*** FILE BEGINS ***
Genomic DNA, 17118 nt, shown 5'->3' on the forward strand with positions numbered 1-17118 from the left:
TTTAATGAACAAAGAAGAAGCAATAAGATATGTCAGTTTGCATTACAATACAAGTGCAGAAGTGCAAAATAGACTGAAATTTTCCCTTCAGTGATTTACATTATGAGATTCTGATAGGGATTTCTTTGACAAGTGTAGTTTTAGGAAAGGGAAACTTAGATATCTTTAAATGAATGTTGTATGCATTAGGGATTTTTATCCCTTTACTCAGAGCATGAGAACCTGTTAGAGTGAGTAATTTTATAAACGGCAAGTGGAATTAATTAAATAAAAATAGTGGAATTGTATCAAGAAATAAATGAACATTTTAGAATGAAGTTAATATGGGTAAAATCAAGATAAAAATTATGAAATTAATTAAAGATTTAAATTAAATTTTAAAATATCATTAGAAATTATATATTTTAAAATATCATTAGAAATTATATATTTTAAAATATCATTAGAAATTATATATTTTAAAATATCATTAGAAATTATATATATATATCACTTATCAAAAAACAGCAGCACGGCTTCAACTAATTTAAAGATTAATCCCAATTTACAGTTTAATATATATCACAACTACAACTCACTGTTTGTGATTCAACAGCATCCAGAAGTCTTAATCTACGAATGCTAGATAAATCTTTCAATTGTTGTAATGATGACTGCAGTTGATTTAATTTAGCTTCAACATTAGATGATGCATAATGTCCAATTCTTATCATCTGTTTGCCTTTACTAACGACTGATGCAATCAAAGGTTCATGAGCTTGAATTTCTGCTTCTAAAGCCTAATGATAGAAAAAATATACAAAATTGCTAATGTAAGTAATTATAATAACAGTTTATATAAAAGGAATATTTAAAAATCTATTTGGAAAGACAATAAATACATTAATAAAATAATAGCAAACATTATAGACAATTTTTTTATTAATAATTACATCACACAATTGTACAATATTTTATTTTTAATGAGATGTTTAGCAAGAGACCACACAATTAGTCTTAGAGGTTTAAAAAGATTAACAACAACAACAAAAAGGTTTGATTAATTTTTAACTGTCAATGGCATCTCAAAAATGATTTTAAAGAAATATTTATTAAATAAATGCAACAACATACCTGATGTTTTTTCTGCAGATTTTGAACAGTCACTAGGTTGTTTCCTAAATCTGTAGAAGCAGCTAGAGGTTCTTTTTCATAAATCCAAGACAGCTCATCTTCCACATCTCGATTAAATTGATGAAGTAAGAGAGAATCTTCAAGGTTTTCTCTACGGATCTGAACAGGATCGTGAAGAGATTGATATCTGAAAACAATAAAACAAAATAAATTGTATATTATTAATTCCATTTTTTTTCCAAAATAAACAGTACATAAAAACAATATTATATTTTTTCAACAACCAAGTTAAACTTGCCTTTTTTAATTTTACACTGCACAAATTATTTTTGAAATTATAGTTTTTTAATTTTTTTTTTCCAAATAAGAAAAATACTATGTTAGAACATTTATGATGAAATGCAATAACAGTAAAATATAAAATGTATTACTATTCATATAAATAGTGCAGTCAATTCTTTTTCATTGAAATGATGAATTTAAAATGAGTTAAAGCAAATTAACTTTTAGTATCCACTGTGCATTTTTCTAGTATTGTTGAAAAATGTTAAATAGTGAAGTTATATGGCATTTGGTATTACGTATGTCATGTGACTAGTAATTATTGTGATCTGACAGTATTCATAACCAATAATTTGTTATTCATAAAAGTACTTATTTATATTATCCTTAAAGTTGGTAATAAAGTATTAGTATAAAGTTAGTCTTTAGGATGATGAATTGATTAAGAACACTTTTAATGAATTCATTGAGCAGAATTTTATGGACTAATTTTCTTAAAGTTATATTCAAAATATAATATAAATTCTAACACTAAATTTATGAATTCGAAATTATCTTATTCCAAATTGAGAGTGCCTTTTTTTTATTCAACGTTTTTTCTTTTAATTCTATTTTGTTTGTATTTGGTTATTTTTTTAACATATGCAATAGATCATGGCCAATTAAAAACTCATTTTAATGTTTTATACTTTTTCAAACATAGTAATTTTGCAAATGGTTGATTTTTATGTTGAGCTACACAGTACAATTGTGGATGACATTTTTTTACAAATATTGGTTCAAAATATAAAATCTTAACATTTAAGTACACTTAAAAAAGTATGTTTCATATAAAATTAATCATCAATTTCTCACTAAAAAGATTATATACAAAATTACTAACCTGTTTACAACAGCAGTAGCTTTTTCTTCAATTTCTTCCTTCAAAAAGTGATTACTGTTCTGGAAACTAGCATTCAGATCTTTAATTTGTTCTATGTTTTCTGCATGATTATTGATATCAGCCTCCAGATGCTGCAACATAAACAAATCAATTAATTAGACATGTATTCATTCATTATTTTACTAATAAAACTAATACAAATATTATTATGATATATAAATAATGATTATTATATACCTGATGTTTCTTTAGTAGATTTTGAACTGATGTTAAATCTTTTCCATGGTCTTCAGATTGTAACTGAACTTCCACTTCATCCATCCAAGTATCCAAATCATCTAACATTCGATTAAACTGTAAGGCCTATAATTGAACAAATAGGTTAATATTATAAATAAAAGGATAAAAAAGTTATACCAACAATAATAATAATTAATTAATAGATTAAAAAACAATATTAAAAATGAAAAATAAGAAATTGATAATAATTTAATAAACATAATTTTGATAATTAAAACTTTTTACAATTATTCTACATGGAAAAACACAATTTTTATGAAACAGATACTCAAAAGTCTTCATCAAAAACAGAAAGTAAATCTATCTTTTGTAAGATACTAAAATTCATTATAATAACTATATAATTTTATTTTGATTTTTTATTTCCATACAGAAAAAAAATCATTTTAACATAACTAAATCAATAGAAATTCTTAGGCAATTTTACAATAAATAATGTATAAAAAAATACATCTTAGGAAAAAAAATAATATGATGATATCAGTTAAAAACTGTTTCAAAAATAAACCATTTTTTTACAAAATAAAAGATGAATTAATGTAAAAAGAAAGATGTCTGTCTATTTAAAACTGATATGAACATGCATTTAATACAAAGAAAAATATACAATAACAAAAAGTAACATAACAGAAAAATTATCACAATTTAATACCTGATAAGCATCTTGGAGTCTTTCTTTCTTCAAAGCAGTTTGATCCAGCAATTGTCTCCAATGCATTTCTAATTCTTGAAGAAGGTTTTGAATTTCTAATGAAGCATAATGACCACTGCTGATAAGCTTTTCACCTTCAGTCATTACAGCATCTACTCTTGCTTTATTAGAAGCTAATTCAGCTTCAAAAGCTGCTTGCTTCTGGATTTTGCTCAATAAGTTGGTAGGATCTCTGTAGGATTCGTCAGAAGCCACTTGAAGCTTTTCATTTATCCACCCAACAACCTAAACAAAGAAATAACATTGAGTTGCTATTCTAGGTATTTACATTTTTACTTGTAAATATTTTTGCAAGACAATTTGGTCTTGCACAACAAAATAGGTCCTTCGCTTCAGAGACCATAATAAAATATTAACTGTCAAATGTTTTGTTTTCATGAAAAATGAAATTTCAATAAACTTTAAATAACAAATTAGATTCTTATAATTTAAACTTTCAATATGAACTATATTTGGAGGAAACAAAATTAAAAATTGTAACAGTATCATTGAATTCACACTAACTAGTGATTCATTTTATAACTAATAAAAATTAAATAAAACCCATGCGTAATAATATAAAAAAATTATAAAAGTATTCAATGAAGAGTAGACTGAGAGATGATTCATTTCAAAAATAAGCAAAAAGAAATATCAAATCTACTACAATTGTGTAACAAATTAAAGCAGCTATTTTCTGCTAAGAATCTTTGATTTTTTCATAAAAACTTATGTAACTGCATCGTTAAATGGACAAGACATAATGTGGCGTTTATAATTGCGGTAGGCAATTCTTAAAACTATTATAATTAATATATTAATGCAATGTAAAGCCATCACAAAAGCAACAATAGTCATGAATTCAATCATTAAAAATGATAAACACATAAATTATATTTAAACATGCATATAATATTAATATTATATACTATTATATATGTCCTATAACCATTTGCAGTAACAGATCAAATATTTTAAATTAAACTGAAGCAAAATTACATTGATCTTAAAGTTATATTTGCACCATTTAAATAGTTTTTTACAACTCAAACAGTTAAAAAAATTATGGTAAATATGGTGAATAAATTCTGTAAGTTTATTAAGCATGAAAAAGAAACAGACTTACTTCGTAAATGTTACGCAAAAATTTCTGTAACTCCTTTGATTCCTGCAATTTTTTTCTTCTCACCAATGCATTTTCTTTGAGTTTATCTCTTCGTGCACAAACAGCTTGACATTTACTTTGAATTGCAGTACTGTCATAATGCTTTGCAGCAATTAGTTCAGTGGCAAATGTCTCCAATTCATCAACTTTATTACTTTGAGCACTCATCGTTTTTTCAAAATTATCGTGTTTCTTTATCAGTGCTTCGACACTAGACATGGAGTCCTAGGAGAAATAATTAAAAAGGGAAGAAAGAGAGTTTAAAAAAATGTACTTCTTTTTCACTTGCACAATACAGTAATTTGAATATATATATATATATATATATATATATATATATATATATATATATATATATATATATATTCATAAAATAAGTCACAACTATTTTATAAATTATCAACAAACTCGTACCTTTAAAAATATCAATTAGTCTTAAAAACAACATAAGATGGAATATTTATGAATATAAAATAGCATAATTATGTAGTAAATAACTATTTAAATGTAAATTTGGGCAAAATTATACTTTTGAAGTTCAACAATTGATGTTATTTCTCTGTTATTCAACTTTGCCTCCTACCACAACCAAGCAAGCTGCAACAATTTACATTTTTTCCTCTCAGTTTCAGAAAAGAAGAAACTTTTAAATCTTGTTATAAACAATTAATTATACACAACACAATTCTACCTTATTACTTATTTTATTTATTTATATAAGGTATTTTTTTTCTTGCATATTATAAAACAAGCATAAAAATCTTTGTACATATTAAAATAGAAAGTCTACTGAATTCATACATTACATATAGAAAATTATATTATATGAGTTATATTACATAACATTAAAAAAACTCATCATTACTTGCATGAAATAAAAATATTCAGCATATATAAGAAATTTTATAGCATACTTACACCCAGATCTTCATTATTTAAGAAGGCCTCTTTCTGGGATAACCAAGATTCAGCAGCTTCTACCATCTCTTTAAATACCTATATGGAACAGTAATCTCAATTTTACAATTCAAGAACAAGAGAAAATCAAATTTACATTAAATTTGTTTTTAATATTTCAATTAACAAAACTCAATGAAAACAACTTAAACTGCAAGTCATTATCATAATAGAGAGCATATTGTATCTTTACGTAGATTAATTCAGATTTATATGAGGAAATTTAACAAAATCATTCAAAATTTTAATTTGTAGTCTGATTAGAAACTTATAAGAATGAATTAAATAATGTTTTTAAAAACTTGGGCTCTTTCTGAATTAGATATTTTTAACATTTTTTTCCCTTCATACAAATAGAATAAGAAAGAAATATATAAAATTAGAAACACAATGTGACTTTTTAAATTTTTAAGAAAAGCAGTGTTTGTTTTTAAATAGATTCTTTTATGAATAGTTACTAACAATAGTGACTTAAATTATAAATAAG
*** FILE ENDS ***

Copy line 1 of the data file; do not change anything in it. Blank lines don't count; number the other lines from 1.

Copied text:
Genomic DNA, 17118 nt, shown 5'->3' on the forward strand with positions numbered 1-17118 from the left: